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J Am Chem Soc. 2009 Dec 16;131(49):17908-18. doi: 10.1021/ja9069024.

Quantitative description of backbone conformational sampling of unfolded proteins at amino acid resolution from NMR residual dipolar couplings.

Author information

1
Protein Dynamics and Flexibility, Institut de Biologie Structurale Jean-Pierre Ebel, CEA, CNRS, UJF UMR 5075, 41 Rue Jules Horowitz, Grenoble 38027, France.

Abstract

An atomic resolution characterization of the structural properties of unfolded proteins that explicitly invokes the highly dynamic nature of the unfolded state will be extremely important for the development of a quantitative understanding of the thermodynamic basis of protein folding and stability. Here we develop a novel approach using residual dipolar couplings (RDCs) from unfolded proteins to determine conformational behavior on an amino acid specific basis. Conformational sampling is described in terms of ensembles of structures selected from a large pool of conformers. We test this approach, using extensive simulation, to determine how well the fitting of RDCs to reduced conformational ensembles containing few copies of the molecule can correctly reproduce the backbone conformational behavior of the protein. Having established approaches that allow accurate mapping of backbone dihedral angle conformational space from RDCs, we apply these methods to obtain an amino acid specific description of ubiquitin denatured in 8 M urea at pH 2.5. Cross-validation of data not employed in the fit verifies that an ensemble size of 200 structures is appropriate to characterize the highly fluctuating backbone. This approach allows us to identify local conformational sampling properties of urea-unfolded ubiquitin, which shows that the backbone sampling of certain types of charged or polar amino acids, in particular threonine, glutamic acid, and arginine, is affected more strongly by urea binding than amino acids with hydrophobic side chains. In general, the approach presented here establishes robust procedures for the study of all denatured and intrinsically disordered states.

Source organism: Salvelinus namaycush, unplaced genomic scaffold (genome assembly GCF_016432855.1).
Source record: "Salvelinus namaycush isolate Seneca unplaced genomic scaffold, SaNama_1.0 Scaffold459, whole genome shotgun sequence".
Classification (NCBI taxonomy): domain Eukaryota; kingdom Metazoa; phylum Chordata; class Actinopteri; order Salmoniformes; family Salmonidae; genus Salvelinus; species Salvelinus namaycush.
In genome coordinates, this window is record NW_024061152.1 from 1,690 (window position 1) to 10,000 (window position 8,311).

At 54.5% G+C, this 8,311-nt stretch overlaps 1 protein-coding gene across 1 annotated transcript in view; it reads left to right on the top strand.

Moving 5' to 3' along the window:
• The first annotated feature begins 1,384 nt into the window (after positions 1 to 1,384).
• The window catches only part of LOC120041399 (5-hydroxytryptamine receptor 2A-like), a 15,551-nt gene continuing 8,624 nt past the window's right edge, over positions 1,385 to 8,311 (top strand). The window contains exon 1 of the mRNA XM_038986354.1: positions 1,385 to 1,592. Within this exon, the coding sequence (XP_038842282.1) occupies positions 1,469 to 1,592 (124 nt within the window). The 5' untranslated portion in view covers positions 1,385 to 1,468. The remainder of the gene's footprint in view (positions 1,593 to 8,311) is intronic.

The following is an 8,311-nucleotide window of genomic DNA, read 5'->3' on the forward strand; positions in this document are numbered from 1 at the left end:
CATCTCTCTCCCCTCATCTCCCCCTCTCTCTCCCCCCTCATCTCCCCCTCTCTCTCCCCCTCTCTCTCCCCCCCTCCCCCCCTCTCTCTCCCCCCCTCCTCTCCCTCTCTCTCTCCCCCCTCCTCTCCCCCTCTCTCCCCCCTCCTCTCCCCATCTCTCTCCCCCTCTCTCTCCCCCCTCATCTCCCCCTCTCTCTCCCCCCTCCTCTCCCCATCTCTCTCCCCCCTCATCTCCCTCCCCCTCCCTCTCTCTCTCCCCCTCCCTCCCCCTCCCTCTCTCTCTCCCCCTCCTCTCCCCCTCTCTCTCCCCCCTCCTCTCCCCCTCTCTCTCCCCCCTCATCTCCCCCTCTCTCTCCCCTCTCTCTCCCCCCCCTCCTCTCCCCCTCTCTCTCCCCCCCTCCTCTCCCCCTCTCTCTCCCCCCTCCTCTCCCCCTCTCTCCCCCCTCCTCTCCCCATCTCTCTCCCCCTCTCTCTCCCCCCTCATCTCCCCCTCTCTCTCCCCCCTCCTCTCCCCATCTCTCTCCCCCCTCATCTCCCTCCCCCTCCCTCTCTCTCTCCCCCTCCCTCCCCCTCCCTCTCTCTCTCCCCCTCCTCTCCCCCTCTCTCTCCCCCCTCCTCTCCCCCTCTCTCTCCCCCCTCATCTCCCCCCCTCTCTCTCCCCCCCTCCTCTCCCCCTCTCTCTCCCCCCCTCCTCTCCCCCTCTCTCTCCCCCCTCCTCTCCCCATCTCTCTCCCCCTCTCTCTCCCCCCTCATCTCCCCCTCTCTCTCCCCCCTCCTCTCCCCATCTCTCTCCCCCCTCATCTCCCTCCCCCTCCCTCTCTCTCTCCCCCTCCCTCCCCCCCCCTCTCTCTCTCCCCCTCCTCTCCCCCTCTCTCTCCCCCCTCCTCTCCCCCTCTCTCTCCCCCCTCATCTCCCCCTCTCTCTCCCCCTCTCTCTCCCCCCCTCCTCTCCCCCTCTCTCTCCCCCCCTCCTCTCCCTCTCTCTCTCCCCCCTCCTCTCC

PMID:
19908838
DOI:
10.1021/ja9069024
[Indexed for MEDLINE]

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